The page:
• The checked out project should appear as the project name typed above in your Project Explorer (or Resource) view
    • Create or modify a file or folder in order to confirm that you can check it into the repository
    • Commit the file or folder:
      • Right-click the file or folder you wish to commit. [Note:If you are committing multiple files/folders in one operation, you must right click a node that is an ancestor (parent or above) to the multiple files/folders you wish to commit.]
      • Enter a commit comment.
      • You will be presented with a dialog requesting your credentials (anonymous commits are not permitted on the BTP repository)
        • Your credentials are the same as those used to log into the Bamboo wiki (Confluence) or Issue Tracker (JIRA)
        • Enter both the UID and Password
        • Recommended: click "Save Password" so you need not enter credentials the next time you commit to the repo
    • When the icon next to the changed / committed file transforms from a black asterisk (changed locally) to a small yellow cylinder (in synch with repository), your commit has succeeded

Install and Configure PostgreSQL and pgAdmin III

Use of PostgreSQL and pgAdmin in the local database instance has been tested in both the Windows and Linux environments.

These components require a platform specific installation. For Windows the PostgreSQL installer will also install a Microsoft Visual C++ 2010 Redistributable module.

  To install in a Windows environment:

  1. Download PostgreSQL and run the installation wizard, changing the destination directory to ${BSP_HOME}\PostgreSQL\9.2
    1. if quick and dirty (rather than secure) installation is desired, make the PostgreSQL super-user and password the same as the environment variables BSP_DB_USER and BSP_DB_PASSWORD set above – e.g., user postgres with password Bamboo_password_01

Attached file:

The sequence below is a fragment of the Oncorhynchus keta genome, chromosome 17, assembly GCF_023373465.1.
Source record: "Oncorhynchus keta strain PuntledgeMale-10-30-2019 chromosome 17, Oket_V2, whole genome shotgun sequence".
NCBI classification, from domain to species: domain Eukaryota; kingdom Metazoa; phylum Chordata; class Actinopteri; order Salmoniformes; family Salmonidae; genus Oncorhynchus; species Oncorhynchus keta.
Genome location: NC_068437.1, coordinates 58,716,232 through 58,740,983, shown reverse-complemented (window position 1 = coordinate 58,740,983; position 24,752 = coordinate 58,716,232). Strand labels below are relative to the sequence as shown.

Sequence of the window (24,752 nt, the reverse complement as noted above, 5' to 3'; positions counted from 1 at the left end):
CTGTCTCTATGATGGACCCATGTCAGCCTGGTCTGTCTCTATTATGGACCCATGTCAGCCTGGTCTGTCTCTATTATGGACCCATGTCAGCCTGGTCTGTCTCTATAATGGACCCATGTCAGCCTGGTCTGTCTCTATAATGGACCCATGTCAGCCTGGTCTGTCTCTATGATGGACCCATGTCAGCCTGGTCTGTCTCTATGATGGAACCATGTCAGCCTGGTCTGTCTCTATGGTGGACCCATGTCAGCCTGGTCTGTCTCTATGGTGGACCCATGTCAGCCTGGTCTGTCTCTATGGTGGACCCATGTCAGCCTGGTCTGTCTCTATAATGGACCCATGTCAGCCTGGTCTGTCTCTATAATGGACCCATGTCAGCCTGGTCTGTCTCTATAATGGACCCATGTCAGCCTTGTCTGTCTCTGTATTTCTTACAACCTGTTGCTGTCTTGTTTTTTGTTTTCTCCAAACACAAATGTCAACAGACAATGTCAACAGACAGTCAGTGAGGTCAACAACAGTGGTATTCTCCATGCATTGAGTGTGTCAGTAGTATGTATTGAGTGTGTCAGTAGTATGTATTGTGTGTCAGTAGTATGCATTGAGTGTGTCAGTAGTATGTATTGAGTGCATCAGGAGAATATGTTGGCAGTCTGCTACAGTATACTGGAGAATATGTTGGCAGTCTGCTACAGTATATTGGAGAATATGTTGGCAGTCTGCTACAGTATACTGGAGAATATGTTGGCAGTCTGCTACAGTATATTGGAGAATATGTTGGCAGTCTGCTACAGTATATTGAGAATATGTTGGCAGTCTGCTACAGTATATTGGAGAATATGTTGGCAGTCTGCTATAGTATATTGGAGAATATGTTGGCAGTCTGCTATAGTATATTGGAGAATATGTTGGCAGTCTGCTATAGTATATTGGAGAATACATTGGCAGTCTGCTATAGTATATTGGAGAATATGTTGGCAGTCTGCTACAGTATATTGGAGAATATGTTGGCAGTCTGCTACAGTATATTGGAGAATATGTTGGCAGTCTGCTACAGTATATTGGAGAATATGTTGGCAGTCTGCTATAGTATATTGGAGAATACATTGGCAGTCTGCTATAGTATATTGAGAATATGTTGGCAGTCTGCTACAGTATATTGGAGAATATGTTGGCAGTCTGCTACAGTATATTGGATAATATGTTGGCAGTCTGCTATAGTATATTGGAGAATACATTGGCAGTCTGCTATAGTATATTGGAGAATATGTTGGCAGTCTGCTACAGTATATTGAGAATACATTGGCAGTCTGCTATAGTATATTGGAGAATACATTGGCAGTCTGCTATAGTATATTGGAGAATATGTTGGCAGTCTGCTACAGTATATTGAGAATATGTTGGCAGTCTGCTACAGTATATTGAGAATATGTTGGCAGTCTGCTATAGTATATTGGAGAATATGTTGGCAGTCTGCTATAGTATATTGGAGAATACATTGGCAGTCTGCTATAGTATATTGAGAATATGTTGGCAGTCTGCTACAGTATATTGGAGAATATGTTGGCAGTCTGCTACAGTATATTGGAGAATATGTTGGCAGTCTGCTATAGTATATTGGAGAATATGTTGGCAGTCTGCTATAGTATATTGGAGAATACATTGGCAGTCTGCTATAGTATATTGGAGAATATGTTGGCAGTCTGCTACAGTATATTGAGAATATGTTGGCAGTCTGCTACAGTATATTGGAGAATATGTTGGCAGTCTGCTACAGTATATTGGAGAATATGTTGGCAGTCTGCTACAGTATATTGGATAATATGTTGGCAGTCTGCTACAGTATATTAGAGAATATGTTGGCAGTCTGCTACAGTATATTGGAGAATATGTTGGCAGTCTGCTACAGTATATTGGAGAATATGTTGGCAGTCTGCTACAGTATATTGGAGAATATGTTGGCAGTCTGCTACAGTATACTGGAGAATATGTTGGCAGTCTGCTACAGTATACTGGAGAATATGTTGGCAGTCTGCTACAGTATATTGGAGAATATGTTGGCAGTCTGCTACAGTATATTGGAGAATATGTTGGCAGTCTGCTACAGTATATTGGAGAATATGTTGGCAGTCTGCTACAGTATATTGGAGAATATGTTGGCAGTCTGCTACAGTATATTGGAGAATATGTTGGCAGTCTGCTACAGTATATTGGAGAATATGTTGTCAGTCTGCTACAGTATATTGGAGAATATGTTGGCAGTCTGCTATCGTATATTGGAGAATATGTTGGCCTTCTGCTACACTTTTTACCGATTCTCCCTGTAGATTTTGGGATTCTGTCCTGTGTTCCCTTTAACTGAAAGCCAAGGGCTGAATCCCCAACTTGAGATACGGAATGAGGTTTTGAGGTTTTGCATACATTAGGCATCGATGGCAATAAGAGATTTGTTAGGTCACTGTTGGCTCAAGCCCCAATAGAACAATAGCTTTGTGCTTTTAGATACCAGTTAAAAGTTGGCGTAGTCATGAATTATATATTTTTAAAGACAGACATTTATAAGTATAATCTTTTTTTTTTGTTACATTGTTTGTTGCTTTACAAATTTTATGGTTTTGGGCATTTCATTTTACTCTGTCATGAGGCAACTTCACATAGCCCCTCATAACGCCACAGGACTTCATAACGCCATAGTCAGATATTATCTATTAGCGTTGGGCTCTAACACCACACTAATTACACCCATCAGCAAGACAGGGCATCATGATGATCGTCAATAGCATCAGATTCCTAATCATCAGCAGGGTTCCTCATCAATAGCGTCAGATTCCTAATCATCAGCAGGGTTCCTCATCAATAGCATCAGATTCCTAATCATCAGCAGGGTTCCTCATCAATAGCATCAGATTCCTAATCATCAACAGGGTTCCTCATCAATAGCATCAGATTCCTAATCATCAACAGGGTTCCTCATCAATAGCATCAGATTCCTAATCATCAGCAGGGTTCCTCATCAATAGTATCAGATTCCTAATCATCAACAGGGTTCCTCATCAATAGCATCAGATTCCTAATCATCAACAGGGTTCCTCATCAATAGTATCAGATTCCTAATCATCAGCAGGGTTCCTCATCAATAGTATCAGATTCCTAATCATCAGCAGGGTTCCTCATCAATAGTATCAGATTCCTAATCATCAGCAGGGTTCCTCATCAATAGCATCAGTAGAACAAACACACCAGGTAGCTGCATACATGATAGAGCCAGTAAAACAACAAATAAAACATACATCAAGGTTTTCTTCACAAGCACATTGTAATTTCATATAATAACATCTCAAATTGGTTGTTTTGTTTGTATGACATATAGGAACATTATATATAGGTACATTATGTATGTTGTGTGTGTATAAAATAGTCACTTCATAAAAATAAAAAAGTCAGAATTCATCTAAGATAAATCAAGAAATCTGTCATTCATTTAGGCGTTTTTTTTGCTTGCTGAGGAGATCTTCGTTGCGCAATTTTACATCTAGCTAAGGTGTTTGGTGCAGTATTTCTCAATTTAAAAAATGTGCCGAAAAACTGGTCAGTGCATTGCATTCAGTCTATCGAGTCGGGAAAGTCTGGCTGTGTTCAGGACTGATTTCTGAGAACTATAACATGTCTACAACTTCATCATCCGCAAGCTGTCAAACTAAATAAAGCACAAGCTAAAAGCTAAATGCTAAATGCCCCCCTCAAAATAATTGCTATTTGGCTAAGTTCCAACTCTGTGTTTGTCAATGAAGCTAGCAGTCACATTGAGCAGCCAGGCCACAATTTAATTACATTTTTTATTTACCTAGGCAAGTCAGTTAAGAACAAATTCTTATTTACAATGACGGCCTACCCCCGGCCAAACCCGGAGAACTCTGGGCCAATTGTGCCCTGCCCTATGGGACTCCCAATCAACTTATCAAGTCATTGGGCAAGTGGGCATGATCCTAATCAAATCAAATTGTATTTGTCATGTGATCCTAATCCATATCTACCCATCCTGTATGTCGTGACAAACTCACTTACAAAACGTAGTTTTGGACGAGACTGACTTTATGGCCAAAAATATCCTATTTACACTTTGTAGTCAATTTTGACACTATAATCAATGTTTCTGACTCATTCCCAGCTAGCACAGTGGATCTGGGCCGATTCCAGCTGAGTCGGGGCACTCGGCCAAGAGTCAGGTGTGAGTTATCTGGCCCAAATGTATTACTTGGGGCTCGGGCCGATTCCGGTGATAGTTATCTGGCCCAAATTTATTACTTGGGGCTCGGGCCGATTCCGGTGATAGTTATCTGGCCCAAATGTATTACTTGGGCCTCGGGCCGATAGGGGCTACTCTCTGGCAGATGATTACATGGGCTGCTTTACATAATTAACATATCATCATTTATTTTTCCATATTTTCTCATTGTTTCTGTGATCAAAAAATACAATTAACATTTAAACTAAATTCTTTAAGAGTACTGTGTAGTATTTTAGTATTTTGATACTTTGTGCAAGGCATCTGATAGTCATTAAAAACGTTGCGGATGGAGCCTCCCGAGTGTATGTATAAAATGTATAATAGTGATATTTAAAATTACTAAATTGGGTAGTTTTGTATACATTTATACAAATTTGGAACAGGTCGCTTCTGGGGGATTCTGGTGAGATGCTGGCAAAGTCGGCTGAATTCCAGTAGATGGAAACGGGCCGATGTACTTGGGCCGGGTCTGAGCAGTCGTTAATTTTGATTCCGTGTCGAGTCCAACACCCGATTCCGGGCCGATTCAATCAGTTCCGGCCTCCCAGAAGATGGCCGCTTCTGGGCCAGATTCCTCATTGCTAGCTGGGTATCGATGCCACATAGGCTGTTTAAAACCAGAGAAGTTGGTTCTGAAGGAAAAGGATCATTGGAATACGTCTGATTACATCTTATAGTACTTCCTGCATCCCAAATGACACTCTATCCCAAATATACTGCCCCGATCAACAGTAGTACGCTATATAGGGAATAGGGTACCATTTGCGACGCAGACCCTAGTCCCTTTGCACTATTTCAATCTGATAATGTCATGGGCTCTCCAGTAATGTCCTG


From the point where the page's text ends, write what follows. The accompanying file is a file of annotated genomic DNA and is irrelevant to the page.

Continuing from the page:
2. For Windows users to run PostgreSQL from a console (psql), it is advisable to first execute ${BSP_HOME}\PostgreSQL\9.2\pg_env.bat to set the PostgreSQL environment variables. These are not necessary if the bundled GUI administrative application ${BSP_HOME}\PostgreSQL\9.2\pgAdmin III is utilized for administration.

To install in a Linux environment:

  1. Install PostgrSQL using YUM
  2. Install PGAdmin using YUM
  3. Create a postgres user with password "Bamboo_password_01"

For all environments:

  1. From the  PGAdmin III application in Windows, from the command line, or using another administrative interface, create new database BSP_V1_TEST giving ownership to the user postgres (or, if different, the user set with the environment variable BSP_DB_USER) which has the password (or, if different, the password set with the environment variable BSP_DB_PASSWORD). [See above re: environment variable values.]
  2. Cf. create-BSP_V1.sql (DDL) in the codebase (${REPOSITORY_ROOT}/platform-services/bsp/trunk/bsp-ddl/src/main/resources/create-BSP_V1.sql)
  3. It is unnecessary to run the other DDL in the above-referenced directory; it is run on the initial build of BSP. However, if one wanted for some reason to manually re-create the database without performing a build, the DDL can be executed in this order (examples given using command-line syntax):
    1. psql -f create-BSP_V1.sql
    2. psql -f person-tables.sql BSP_V1
    3. psql -f notification-tables.sql BSP_V1
    4. psql -f cache-tables.sql BSP_V1
    5. psql -f utility.protected-resource.domain.sql BSP_V1


Deploying BSP

Deploying BSP from built features in a Maven repository